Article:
Broadway's Michael Arden Wants to Create "Socially Distant" Theatre

Juan A. Ramirez
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May 26, 2020 8:00 PM

Michael Arden, the two-time Tony Award nominated director and actor, is using his COVID-19 self-isolation as an opportunity to devise a “socially distant” piece of immersive theatre in Philmont, New York. With funds sourced through an ongoing Kickstarter campaign, the production, tentatively titled Alone/Together, aims to have audiences drive through several site-specific scenes staged throughout the Hudson Valley village.

The piece, and the money being raised alongside it, are intended to help both New York-area artists struggling to make ends meet during isolation, as well as the nearby Vanderbilt Lakeside Inn and Restaurant.

“This project was born out of me wanting to help my neighbors,” Arden said during a recent Zoom interview. “I thought, ‘Wouldn’t it be great if I could figure out a way to get them some income, both as a restaurant and as a hotel? What if I could house a company there that they could feed?’ I thought it could be a quarantine center for a company of artists to create a piece of site-specific, socially-distanced theatre.”

Arden, best known for his inventive revivals of Once on This Island (staged in the round with a gender fluid cast) and Spring Awakening (performed simultaneously in English and American Sign Language), is still working out the production’s logistics. Performances will be limited to 12 vehicles, each of which will be individually directed through staged scenes before culminating in a final scene presented at once to all audience members.

“I want the performances to respond to the space,” he said. “Everyone will have a special app that guides them through this. We’ll be able to track where people are and communicate with them, so it’s quite a logistical exploration.”

Arden plans to have the company “self-quarantine” at the Inn for two weeks prior to the first performances, set for early June. Along with having room and board taken care of, the funds raised will go towards providing the artists with a small stipend as they rehearse.

“Right now, for the artists, that’s certainly a better deal than doing a reading for a not-for-profit in New York [City], or at a summer festival,” he said. “It’s a win-win for everybody, and if we can provide art in this time, how great.”

The cast and company have been devising the piece together, meeting three times a week via Zoom and using the theme of dreams and dormancy as a guiding point.

“I’ve been giving homework in terms of looking for times in their lives where there has been a dead end or crossroad and a way forward,” Arden said. “Everyone’s doing dream work and writing them down to share them, so scenarios and ideas have bubbled up. It’s almost been like an interesting group therapy.”

The 23-member cast, which Arden said took only a day of phone calls to assemble, includes several previous collaborators, members of his self-described “tribe,” and his husband Andy Mientus.

“It’s a really varied company of ballet dancers, singers, actors, stage managers, technicians, filmmakers, so everyone’s bringing something different,” Arden said. “We’ve been looking at this region––this is where Rip Van Winkle went to sleep for 100 years in the myth––so we’ve been talking about how that relates. We’re not making a piece about COVID-19, we’re making a piece out of this time.”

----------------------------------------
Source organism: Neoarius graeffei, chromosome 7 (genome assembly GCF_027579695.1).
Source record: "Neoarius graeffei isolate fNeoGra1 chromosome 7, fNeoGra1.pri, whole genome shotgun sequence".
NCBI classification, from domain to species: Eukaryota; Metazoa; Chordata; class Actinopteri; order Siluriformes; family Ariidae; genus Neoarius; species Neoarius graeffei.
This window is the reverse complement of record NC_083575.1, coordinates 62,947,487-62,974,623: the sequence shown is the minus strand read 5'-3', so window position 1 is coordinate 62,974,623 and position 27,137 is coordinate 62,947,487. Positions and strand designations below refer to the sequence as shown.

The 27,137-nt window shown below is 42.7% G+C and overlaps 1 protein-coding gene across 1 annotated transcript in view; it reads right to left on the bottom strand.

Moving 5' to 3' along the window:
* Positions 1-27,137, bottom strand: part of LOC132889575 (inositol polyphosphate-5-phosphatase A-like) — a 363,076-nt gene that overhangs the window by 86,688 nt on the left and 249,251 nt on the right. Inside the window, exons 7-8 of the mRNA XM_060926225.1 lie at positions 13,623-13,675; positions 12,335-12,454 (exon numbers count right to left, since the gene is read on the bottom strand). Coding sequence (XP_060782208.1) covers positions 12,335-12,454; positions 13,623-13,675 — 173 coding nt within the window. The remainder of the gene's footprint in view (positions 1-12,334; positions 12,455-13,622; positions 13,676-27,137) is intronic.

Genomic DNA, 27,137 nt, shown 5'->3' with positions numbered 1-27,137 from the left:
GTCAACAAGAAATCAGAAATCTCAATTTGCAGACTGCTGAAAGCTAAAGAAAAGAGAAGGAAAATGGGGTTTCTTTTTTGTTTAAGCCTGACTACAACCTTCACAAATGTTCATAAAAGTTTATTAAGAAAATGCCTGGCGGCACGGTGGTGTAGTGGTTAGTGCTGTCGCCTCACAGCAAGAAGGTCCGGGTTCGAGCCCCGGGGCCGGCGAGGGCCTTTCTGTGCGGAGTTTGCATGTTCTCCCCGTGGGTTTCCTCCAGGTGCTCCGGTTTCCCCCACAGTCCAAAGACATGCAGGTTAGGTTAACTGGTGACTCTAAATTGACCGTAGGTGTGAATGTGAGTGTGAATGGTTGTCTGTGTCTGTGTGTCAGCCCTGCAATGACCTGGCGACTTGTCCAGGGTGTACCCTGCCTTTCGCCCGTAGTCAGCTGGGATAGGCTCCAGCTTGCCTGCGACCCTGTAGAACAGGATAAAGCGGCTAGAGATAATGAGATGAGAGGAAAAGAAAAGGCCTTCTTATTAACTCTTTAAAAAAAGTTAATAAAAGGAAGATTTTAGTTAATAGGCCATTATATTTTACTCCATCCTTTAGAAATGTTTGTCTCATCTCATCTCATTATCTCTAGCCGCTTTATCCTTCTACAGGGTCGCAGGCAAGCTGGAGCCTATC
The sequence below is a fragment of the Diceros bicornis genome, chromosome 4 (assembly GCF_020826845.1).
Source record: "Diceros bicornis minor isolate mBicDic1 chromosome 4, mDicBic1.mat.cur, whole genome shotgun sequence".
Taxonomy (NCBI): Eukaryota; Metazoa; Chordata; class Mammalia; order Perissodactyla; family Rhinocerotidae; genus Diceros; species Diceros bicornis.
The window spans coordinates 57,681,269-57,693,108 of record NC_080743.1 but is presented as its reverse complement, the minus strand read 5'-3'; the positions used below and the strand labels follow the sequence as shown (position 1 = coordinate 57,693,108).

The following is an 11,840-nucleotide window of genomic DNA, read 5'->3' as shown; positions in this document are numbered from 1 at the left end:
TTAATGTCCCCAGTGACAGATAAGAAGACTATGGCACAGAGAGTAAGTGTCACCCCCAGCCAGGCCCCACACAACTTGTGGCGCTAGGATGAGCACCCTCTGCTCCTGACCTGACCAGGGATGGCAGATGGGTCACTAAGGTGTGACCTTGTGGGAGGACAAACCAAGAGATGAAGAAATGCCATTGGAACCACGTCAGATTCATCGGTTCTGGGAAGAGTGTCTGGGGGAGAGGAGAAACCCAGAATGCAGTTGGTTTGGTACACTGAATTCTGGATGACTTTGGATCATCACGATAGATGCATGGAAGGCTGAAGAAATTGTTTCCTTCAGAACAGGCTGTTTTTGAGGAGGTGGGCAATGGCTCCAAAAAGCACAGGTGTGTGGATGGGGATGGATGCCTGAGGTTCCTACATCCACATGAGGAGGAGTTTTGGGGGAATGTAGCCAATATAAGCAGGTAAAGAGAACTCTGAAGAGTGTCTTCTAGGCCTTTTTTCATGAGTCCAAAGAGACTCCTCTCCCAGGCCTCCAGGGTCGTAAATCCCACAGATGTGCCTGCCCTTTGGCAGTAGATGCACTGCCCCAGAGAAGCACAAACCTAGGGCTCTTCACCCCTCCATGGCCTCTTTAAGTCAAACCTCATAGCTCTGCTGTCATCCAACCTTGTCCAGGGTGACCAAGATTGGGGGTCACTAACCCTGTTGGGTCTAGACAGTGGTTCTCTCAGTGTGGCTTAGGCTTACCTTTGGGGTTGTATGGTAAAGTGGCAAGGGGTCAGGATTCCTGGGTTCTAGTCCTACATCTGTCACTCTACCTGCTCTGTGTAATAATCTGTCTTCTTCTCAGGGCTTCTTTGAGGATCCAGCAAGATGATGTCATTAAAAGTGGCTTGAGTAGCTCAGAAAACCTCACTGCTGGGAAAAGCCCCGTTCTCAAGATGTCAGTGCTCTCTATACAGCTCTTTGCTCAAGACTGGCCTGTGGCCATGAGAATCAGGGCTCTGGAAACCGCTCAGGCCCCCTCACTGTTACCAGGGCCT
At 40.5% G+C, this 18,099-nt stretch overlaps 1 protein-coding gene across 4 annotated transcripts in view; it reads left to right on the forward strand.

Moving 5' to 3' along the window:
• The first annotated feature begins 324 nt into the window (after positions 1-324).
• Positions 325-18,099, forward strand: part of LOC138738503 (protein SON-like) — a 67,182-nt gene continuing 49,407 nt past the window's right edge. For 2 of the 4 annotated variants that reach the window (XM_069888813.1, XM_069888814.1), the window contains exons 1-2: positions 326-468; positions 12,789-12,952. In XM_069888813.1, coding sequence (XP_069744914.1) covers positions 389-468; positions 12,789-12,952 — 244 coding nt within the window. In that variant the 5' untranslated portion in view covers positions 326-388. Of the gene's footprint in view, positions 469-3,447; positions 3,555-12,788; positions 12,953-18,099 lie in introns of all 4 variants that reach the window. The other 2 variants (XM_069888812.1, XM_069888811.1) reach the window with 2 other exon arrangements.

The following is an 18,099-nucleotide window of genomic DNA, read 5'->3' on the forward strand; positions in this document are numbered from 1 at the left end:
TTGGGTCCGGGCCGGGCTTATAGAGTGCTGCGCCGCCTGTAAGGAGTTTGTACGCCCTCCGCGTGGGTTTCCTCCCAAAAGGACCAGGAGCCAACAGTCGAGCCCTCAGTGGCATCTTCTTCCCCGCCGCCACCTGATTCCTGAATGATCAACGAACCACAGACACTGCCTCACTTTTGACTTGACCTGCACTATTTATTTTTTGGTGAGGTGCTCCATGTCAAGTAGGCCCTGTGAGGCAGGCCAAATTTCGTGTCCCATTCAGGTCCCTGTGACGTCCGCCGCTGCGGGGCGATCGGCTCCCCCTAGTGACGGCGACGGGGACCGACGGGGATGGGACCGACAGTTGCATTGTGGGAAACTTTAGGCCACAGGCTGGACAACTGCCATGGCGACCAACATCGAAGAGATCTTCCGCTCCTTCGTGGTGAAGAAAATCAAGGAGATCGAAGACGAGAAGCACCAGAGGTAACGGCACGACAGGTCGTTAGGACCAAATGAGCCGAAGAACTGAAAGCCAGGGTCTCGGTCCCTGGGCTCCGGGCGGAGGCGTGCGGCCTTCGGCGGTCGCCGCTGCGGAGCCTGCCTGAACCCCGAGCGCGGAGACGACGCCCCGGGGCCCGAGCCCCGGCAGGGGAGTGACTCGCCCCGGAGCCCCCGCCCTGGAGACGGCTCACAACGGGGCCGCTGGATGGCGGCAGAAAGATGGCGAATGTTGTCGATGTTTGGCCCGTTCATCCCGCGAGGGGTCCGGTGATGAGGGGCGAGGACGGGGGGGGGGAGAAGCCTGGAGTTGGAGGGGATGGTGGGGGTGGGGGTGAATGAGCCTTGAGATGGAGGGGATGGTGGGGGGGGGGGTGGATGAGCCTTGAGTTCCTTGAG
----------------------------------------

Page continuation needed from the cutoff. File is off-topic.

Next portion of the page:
While there are no plans to stream the production, Arden, whose directorial debut was a site-specific Los Angeles production of Arthur Schnitzler’s La Ronde in 2012, will document performances for future reference.

“I think this is actually something that could work for a lot of people,” he said. “It’s a proof of concept to show how this might work and how this technology can usher people from place to place. If we can do it safely and if it’s any good, then it can happen again, even after COVID-19.”

Arden was recently announced to be making his film directing debut with The Book of Ruth,  about Ruth Coker Burks, who became known as the “Cemetery Angel” for caring for (and burying) AIDS patients during the 1980s epidemic. The film will star Matt Bomer and Ruth Wilson, with Ryan Murphy as producer.

“We’re still on track to make this film.” he said. “It’s actually more vital and immediate than ever because it is about people responding to the AIDS crisis and the fear and stigma and stories around that––it’s a more immediate metaphor than it was before, unfortunately. In terms of timeline, everything’s up in the air.”

The national tour of Once on This Island, which was set to run through July of this year, has been cancelled, though Arden is hopeful it might return with a shortened schedule. Maybe Happy Ending, a South Korean musical whose American premiere Arden directed in Atlanta earlier this year, faces a similarly uncertain future.

“I think we all feel like we jumped into the water because the ship was on fire and swam away from it,” he said. “And now we’ve swum so far that we don’t see the ship anymore, yet we don’t see land. I don’t know where we’re going and it’s a bit unsettling, but that’s the point at which we all become strong swimmers. So maybe that’s the hope.”

*This article originally appeared on Theatre Talk Boston.

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Juan A. Ramirez

Juan A. Ramirez writes arts and culture reviews, features, and interviews for publications in New York and Boston, and will continue to do so until every last person is annoyed. Thanks to his MA in Film and Media Studies from Columbia University, he has suddenly found himself the expert on Queer Melodrama in Venezuelan Cinema, and is figuring out ways to apply that.